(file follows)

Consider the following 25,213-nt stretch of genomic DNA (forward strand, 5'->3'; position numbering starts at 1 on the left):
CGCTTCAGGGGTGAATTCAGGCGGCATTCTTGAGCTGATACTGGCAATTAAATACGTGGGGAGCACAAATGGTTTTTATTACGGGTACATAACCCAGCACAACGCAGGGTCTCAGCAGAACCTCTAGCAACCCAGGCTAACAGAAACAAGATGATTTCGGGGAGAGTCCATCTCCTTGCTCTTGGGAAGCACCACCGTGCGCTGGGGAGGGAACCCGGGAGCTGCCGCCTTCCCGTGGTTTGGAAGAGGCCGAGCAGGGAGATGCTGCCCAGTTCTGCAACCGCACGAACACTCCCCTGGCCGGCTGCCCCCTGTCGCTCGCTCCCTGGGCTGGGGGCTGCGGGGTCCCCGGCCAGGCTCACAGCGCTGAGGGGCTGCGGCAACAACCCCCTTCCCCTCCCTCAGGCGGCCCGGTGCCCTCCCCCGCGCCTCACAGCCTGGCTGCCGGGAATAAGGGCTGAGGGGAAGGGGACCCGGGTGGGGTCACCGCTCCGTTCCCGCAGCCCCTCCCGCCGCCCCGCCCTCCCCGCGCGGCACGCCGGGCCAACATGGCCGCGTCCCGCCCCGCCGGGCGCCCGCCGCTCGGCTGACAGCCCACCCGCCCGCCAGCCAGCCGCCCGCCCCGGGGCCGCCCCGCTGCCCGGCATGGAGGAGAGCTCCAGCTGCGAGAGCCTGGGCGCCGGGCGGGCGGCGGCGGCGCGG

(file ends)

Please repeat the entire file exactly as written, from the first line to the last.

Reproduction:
Consider the following 25,213-nt stretch of genomic DNA (forward strand, 5'->3'; position numbering starts at 1 on the left):
CGCTTCAGGGGTGAATTCAGGCGGCATTCTTGAGCTGATACTGGCAATTAAATACGTGGGGAGCACAAATGGTTTTTATTACGGGTACATAACCCAGCACAACGCAGGGTCTCAGCAGAACCTCTAGCAACCCAGGCTAACAGAAACAAGATGATTTCGGGGAGAGTCCATCTCCTTGCTCTTGGGAAGCACCACCGTGCGCTGGGGAGGGAACCCGGGAGCTGCCGCCTTCCCGTGGTTTGGAAGAGGCCGAGCAGGGAGATGCTGCCCAGTTCTGCAACCGCACGAACACTCCCCTGGCCGGCTGCCCCCTGTCGCTCGCTCCCTGGGCTGGGGGCTGCGGGGTCCCCGGCCAGGCTCACAGCGCTGAGGGGCTGCGGCAACAACCCCCTTCCCCTCCCTCAGGCGGCCCGGTGCCCTCCCCCGCGCCTCACAGCCTGGCTGCCGGGAATAAGGGCTGAGGGGAAGGGGACCCGGGTGGGGTCACCGCTCCGTTCCCGCAGCCCCTCCCGCCGCCCCGCCCTCCCCGCGCGGCACGCCGGGCCAACATGGCCGCGTCCCGCCCCGCCGGGCGCCCGCCGCTCGGCTGACAGCCCACCCGCCCGCCAGCCAGCCGCCCGCCCCGGGGCCGCCCCGCTGCCCGGCATGGAGGAGAGCTCCAGCTGCGAGAGCCTGGGCGCCGGGCGGGCGGCGGCGGCGCGG